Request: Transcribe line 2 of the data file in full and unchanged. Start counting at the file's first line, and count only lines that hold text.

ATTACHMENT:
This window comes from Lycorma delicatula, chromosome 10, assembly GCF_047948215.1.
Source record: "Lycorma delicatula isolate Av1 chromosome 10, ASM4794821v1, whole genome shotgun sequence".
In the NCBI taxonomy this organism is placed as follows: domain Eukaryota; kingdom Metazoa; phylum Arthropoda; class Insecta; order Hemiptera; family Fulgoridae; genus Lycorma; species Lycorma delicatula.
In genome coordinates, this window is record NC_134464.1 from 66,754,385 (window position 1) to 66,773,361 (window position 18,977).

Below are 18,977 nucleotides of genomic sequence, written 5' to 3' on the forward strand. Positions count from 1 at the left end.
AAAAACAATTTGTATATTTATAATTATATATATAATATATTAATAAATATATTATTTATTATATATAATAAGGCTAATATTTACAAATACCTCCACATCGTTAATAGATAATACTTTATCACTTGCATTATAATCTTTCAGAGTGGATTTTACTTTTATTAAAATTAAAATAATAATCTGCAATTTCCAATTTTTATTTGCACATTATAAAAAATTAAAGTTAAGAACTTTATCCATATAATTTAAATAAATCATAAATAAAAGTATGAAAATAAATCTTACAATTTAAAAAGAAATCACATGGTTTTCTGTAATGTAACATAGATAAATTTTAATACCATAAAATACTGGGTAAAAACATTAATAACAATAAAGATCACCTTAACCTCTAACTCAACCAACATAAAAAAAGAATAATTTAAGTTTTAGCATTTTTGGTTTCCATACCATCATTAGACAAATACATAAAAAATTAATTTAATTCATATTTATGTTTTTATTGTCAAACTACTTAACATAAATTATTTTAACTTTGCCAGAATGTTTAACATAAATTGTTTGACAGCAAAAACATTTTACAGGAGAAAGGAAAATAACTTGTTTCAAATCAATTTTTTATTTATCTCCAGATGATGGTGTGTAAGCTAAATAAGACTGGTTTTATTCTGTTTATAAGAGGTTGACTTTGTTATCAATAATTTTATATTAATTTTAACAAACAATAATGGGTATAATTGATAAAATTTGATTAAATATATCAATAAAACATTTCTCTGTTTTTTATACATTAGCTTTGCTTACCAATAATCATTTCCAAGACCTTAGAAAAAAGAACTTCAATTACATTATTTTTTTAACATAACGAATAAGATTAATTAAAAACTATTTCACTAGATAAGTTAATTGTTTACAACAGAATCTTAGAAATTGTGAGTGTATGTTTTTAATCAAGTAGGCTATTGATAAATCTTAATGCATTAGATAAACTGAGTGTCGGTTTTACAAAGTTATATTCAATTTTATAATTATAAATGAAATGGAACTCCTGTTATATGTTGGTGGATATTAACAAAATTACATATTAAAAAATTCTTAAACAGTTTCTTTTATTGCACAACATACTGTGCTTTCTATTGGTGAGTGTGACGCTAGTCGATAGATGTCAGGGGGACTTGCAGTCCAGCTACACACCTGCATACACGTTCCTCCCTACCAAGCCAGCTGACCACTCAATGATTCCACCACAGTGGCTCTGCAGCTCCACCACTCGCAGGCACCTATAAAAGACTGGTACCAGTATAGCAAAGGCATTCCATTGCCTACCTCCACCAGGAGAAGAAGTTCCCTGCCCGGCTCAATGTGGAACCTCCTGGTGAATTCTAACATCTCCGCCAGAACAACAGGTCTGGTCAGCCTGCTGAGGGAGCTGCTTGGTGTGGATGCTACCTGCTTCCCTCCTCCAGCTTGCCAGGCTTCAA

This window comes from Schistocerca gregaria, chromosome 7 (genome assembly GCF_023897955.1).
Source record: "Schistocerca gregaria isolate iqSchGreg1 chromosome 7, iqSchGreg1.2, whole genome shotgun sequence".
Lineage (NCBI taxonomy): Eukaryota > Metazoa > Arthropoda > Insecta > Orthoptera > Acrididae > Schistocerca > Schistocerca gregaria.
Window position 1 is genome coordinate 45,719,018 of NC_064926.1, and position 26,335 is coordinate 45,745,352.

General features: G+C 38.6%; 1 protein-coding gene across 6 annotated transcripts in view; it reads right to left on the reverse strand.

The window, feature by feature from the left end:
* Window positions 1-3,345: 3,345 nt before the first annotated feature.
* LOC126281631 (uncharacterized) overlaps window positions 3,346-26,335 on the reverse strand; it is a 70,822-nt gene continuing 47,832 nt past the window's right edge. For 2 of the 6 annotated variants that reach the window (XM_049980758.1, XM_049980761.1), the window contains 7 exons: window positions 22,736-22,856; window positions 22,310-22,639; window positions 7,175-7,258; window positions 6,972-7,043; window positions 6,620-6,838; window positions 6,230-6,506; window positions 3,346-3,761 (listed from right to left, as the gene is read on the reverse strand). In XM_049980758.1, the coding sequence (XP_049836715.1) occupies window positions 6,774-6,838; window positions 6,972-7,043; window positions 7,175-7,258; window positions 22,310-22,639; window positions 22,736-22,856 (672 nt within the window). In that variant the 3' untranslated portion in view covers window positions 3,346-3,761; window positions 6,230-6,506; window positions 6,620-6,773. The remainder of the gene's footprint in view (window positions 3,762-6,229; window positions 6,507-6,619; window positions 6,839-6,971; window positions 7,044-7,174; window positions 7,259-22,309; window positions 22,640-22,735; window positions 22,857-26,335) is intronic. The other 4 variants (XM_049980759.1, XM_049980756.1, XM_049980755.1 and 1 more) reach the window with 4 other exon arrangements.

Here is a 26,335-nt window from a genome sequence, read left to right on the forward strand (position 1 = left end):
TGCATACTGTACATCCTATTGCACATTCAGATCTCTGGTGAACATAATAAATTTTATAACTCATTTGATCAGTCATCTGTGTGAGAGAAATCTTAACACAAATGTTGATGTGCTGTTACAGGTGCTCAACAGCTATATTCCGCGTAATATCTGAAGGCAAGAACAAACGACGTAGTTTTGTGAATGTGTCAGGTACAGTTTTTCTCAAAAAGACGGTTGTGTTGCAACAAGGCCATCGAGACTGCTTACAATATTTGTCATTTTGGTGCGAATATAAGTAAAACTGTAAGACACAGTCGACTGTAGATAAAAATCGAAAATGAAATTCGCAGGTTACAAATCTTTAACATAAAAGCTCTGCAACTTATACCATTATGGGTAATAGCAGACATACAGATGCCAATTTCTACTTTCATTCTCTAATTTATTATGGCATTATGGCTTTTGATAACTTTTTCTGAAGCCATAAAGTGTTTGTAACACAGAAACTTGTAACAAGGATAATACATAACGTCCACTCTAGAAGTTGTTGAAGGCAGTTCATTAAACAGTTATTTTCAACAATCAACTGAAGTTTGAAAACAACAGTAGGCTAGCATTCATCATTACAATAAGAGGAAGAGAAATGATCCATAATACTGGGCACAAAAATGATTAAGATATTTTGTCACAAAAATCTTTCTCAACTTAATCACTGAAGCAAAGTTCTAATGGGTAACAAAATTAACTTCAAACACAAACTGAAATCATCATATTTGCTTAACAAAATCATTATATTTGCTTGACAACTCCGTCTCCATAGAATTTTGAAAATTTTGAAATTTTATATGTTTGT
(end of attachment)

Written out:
Source record: "Lycorma delicatula isolate Av1 chromosome 10, ASM4794821v1, whole genome shotgun sequence".